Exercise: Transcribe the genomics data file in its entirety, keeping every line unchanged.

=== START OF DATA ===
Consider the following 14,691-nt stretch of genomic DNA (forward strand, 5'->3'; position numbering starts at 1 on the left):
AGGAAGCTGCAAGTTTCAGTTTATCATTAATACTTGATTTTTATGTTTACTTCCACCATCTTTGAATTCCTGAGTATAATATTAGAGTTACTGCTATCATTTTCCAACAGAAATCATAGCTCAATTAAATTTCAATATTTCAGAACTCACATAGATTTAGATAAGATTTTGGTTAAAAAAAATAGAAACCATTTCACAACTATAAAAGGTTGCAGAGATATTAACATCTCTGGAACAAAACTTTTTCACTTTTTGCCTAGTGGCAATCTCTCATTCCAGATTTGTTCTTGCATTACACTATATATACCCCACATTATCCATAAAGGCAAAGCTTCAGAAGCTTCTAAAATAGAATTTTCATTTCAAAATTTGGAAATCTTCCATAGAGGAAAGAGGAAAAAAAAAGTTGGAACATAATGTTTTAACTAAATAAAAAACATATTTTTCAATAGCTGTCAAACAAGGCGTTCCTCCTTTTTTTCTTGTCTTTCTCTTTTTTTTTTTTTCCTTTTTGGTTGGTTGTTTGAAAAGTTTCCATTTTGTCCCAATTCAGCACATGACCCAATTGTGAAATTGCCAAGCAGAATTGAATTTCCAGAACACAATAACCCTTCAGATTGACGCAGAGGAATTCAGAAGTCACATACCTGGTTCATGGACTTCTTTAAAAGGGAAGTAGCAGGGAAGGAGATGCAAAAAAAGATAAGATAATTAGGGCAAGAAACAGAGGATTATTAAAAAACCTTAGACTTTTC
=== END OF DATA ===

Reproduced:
Consider the following 14,691-nt stretch of genomic DNA (forward strand, 5'->3'; position numbering starts at 1 on the left):
AGGAAGCTGCAAGTTTCAGTTTATCATTAATACTTGATTTTTATGTTTACTTCCACCATCTTTGAATTCCTGAGTATAATATTAGAGTTACTGCTATCATTTTCCAACAGAAATCATAGCTCAATTAAATTTCAATATTTCAGAACTCACATAGATTTAGATAAGATTTTGGTTAAAAAAAATAGAAACCATTTCACAACTATAAAAGGTTGCAGAGATATTAACATCTCTGGAACAAAACTTTTTCACTTTTTGCCTAGTGGCAATCTCTCATTCCAGATTTGTTCTTGCATTACACTATATATACCCCACATTATCCATAAAGGCAAAGCTTCAGAAGCTTCTAAAATAGAATTTTCATTTCAAAATTTGGAAATCTTCCATAGAGGAAAGAGGAAAAAAAAAGTTGGAACATAATGTTTTAACTAAATAAAAAACATATTTTTCAATAGCTGTCAAACAAGGCGTTCCTCCTTTTTTTCTTGTCTTTCTCTTTTTTTTTTTTTCCTTTTTGGTTGGTTGTTTGAAAAGTTTCCATTTTGTCCCAATTCAGCACATGACCCAATTGTGAAATTGCCAAGCAGAATTGAATTTCCAGAACACAATAACCCTTCAGATTGACGCAGAGGAATTCAGAAGTCACATACCTGGTTCATGGACTTCTTTAAAAGGGAAGTAGCAGGGAAGGAGATGCAAAAAAAGATAAGATAATTAGGGCAAGAAACAGAGGATTATTAAAAAACCTTAGACTTTTC